Black Mirror’s fourth season is the strongest yet

Molly Ashford, Staff Writer

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Black Mirror, the sci-fi anthology capturing the hearts and tearing apart the brains of high school students and adults alike, released a long-awaited fourth season in mid-December. Although the series has always been relatively popular, it seems that season four generated a plethora of feedback across social media. Each episode tells a different story, ranging from a tale about a post-apocalyptic society overtaken by robot dogs (“Metalhead”) to a love story forbidden by a dating culture overshadowed by faulty technology (“Hang the DJ”). Even with the differing storylines, Black Mirror manages to touch on the frailty of human beings as well as the potential terrors of evolving technology.
Admittedly, I am late to hop on the bandwagon of Black Mirror fans. I tend to stay away from science fiction because I find it to be painfully predictable, but by binge-watching all four seasons in the timespan of a week or so, it became increasingly obvious that there is so much to set this series apart from other hyper-technological films or shows. By utilizing slight political and social commentary, constant plays upon the viewers empathy, and undetectable plot twists, Black Mirror is not only entertaining, but also an in-depth analysis of human nature and a warning of what terrors could be looming in the near future.
As I dive into analysis of the episodes in the season, I will try to avoid major spoilers. However, if you intend to watch this season and prefer to not have any background knowledge of the plot, I would advise against reading any further.
The first mini-movie of the season, “USS Callister”, is destined to be remembered as the Star Trek episode. Stylistically, it is without a doubt the strongest of the season and arguably the strongest of the entire anthology.
Content-wise, the episode centers around a socially awkward, middle-aged white man who feels cheated by everyone at the business that he helped create. Instead of utilizing some basic anger management skills, he uses a sort of futuristic virtual reality to transport every coworker who wronged him into a warped world where he is in complete control.
It sounds dorky, honestly. And maybe in some ways, it is. But camouflaged by a plot that is anxiety-producing and darkly funny, the episode tackles the inherent sexism in sci-fi fanbases and STEM industries. In true Black Mirror fashion, it kicks off the season with the best of both worlds: a story of technology-gone-wrong and a brilliantly hidden social commentary.
Hands down, the episode with the most viable commentary is “Black Museum”. Set in a world that is futuristic enough to set it apart from modern society but unrelentingly familiar to our current surroundings, a British tourist enters an unsettling crime museum with an equally unsettling owner.
The episode is pieced together by different storylines that somehow manage to seamlessly lead up to the ‘grand finale’ that is anticipated for the entire episode. Through these haphazard storylines, the episode comments on slacktivism, racism, ethics in medicine, and the brokenness of the prison system that was made to hurt rather than serve black men and their families.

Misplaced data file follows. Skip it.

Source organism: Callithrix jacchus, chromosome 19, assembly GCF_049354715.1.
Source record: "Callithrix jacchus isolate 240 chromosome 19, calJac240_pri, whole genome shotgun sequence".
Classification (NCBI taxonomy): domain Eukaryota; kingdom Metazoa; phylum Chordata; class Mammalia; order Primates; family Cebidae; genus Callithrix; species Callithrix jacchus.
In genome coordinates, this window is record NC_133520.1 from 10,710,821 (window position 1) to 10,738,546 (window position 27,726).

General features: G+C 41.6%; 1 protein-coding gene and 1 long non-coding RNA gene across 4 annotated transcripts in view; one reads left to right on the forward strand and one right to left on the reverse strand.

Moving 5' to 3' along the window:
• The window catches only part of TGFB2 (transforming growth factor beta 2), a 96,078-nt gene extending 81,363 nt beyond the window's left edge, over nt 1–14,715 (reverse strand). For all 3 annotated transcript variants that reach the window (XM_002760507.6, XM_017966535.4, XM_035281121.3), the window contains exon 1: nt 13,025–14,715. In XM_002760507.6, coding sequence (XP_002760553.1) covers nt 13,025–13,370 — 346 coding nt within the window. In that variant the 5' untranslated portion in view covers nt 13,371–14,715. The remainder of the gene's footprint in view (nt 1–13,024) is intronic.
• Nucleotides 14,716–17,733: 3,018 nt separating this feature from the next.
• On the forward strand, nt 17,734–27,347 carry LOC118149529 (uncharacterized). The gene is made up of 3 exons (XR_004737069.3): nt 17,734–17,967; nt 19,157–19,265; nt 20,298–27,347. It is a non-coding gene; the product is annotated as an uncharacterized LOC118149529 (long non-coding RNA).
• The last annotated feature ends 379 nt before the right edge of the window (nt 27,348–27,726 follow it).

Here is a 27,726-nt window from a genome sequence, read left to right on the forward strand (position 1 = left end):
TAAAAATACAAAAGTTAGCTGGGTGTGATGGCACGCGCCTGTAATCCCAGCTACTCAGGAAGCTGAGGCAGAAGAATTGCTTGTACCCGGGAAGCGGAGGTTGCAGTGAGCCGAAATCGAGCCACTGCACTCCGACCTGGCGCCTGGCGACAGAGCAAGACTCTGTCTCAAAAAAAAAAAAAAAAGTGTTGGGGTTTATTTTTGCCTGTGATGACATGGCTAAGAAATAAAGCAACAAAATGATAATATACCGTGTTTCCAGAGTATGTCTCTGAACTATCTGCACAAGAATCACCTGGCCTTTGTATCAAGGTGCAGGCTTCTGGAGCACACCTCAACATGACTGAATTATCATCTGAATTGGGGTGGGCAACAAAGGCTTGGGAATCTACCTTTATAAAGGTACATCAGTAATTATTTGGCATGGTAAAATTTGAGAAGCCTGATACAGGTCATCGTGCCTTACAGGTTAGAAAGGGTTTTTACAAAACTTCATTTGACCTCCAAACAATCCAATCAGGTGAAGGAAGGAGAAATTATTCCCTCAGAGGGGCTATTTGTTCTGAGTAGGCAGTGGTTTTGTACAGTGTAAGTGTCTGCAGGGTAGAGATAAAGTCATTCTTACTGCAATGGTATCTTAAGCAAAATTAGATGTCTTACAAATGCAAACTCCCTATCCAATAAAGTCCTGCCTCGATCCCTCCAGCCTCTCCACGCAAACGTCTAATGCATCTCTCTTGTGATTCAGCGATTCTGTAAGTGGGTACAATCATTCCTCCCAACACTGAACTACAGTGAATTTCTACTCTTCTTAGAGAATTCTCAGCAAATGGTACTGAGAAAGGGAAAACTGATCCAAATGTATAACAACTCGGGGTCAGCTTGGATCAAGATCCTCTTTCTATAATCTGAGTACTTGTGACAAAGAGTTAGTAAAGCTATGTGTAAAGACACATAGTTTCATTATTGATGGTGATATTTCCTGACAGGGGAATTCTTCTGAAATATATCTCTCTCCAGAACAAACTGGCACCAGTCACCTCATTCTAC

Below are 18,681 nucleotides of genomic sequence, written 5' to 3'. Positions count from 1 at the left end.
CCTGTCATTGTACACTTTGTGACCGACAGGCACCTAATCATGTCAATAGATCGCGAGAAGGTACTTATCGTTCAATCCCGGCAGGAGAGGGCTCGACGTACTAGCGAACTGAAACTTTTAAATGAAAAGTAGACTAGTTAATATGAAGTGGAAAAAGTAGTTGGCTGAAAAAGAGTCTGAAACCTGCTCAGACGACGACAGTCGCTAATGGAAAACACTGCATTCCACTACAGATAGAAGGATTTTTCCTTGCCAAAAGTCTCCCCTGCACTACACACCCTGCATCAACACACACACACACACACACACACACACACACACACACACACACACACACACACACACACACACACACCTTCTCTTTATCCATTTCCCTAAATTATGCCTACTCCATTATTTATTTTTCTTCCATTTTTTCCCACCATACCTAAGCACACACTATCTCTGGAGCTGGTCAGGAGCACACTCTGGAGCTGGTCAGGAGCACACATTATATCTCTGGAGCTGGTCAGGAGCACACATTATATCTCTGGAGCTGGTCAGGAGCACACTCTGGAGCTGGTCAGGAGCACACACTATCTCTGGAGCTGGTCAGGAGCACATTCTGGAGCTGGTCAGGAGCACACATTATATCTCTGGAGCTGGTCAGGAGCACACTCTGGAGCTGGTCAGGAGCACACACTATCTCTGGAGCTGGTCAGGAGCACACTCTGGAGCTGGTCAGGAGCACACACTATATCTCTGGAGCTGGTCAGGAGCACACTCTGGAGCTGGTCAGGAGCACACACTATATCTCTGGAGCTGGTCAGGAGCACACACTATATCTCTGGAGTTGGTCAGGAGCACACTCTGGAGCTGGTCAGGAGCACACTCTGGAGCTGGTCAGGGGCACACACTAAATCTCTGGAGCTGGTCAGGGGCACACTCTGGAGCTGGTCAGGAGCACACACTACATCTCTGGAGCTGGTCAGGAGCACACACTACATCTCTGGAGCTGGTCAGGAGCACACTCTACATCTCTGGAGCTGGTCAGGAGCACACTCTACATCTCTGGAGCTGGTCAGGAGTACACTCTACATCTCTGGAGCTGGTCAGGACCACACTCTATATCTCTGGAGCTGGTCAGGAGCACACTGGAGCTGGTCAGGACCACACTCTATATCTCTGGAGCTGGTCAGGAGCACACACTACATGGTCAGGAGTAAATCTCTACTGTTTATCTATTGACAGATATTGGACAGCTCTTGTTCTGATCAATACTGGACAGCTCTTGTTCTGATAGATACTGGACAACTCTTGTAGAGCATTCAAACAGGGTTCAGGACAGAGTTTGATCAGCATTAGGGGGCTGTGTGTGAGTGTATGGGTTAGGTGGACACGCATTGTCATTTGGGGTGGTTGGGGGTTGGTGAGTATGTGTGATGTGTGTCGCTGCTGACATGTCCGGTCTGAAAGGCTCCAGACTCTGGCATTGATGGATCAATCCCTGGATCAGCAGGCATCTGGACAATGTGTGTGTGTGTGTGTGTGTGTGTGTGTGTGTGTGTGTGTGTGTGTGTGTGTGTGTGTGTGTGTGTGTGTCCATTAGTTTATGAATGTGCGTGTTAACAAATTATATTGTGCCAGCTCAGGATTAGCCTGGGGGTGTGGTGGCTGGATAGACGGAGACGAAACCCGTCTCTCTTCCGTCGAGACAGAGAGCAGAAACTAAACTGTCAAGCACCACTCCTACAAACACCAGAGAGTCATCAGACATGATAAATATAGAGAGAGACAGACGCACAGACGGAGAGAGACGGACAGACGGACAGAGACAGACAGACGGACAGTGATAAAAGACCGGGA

In an effort to live up to episode four of season three “San Junipero,” “Hang the DJ” has a typical star-crossed-lovers plot; it is an overall heartwarming story about futuristic dating and a lovable pair who rebel against the system. It is one of the less hard-hitting episodes of the season, however, it’s undeniably captivating and does speak to what the future of dating could look like if we continue to let technology dictate our love lives.
Each of these three episodes combine socio-political critique and stories of technology gone awry. The next episode, “Arkangel,” had the rough outline of both factors but failed to pack the punch that the others did. The episode centers around a mother who implants a futuristic device in her daughter’s head, giving her the ability to see everything that her daughter sees as well as censor real world events that cause pain, stress, or sadness. It’s basically a one-step program to raising a sociopath.
A good idea in theory, the implant obviously goes horribly wrong and ends up creating an endless cycle of distrust and misuse in the hands of the parents. While the episode was interesting and offered some insight into the future of so-called ‘helicopter parenting’, it lacked any sort of call to action or real conclusion.
This brings me to the two episodes in the anthology that I found to be most disappointing: “Crocodile” and “Metalhead.” “Metalhead” was stylistically beautiful and intricate but lacked any real point or cohesive plot. A robot-dog relentlessly chases around the main character, and as The Verge said, the only real takeaway is that “The future is coming, and it will not stop. Ever. Until we are dead.”
“Crocodile,” on the other hand, is just painfully bleak and sad. A never-ending series of tragedies and murders, the commentary on human nature is barely there and I found the episode to be depressing without any real point. It lacks the relevance that makes Black Mirror such an interesting show.
The hype surrounding Black Mirror has become impossible to ignore in the current political climate, and in my opinion, it is well deserved. While some episodes are lacking much excitement, the premise of the show is so interestingly different than anything else on the market and makes the viewer think long and hard about what they watched. In a society so obsessed with mindless entertainment, Black Mirror offers a hard-hitting look at what the world could come to be and requires the viewer to engage, hypothesize, and reflect.

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